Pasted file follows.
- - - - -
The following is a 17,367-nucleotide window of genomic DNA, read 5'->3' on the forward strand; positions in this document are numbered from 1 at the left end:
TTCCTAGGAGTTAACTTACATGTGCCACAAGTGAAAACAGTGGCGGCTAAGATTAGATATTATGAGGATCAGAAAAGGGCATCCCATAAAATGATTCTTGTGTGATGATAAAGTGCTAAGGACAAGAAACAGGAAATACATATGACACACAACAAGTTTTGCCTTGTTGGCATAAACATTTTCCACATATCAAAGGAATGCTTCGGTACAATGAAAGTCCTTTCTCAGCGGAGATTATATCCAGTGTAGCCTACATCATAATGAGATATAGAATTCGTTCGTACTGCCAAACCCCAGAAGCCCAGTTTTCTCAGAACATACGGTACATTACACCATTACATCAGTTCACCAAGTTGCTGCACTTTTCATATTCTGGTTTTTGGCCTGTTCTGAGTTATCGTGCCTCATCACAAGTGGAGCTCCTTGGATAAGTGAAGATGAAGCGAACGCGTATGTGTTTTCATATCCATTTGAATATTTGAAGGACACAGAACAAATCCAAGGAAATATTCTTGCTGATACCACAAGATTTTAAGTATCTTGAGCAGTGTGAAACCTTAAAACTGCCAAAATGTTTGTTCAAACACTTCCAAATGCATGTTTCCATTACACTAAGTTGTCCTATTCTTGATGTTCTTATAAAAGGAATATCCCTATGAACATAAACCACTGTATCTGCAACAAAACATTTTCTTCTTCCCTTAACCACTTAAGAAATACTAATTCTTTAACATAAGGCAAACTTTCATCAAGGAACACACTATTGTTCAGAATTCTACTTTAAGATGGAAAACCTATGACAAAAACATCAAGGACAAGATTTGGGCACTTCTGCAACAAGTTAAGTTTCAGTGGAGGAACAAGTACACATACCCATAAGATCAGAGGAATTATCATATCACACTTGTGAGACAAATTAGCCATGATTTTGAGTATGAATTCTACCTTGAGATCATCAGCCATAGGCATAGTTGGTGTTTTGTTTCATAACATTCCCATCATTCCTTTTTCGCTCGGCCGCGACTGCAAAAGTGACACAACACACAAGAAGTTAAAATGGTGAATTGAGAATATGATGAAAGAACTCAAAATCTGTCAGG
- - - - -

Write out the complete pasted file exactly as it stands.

The following is a 17,367-nucleotide window of genomic DNA, read 5'->3' on the forward strand; positions in this document are numbered from 1 at the left end:
TTCCTAGGAGTTAACTTACATGTGCCACAAGTGAAAACAGTGGCGGCTAAGATTAGATATTATGAGGATCAGAAAAGGGCATCCCATAAAATGATTCTTGTGTGATGATAAAGTGCTAAGGACAAGAAACAGGAAATACATATGACACACAACAAGTTTTGCCTTGTTGGCATAAACATTTTCCACATATCAAAGGAATGCTTCGGTACAATGAAAGTCCTTTCTCAGCGGAGATTATATCCAGTGTAGCCTACATCATAATGAGATATAGAATTCGTTCGTACTGCCAAACCCCAGAAGCCCAGTTTTCTCAGAACATACGGTACATTACACCATTACATCAGTTCACCAAGTTGCTGCACTTTTCATATTCTGGTTTTTGGCCTGTTCTGAGTTATCGTGCCTCATCACAAGTGGAGCTCCTTGGATAAGTGAAGATGAAGCGAACGCGTATGTGTTTTCATATCCATTTGAATATTTGAAGGACACAGAACAAATCCAAGGAAATATTCTTGCTGATACCACAAGATTTTAAGTATCTTGAGCAGTGTGAAACCTTAAAACTGCCAAAATGTTTGTTCAAACACTTCCAAATGCATGTTTCCATTACACTAAGTTGTCCTATTCTTGATGTTCTTATAAAAGGAATATCCCTATGAACATAAACCACTGTATCTGCAACAAAACATTTTCTTCTTCCCTTAACCACTTAAGAAATACTAATTCTTTAACATAAGGCAAACTTTCATCAAGGAACACACTATTGTTCAGAATTCTACTTTAAGATGGAAAACCTATGACAAAAACATCAAGGACAAGATTTGGGCACTTCTGCAACAAGTTAAGTTTCAGTGGAGGAACAAGTACACATACCCATAAGATCAGAGGAATTATCATATCACACTTGTGAGACAAATTAGCCATGATTTTGAGTATGAATTCTACCTTGAGATCATCAGCCATAGGCATAGTTGGTGTTTTGTTTCATAACATTCCCATCATTCCTTTTTCGCTCGGCCGCGACTGCAAAAGTGACACAACACACAAGAAGTTAAAATGGTGAATTGAGAATATGATGAAAGAACTCAAAATCTGTCAGG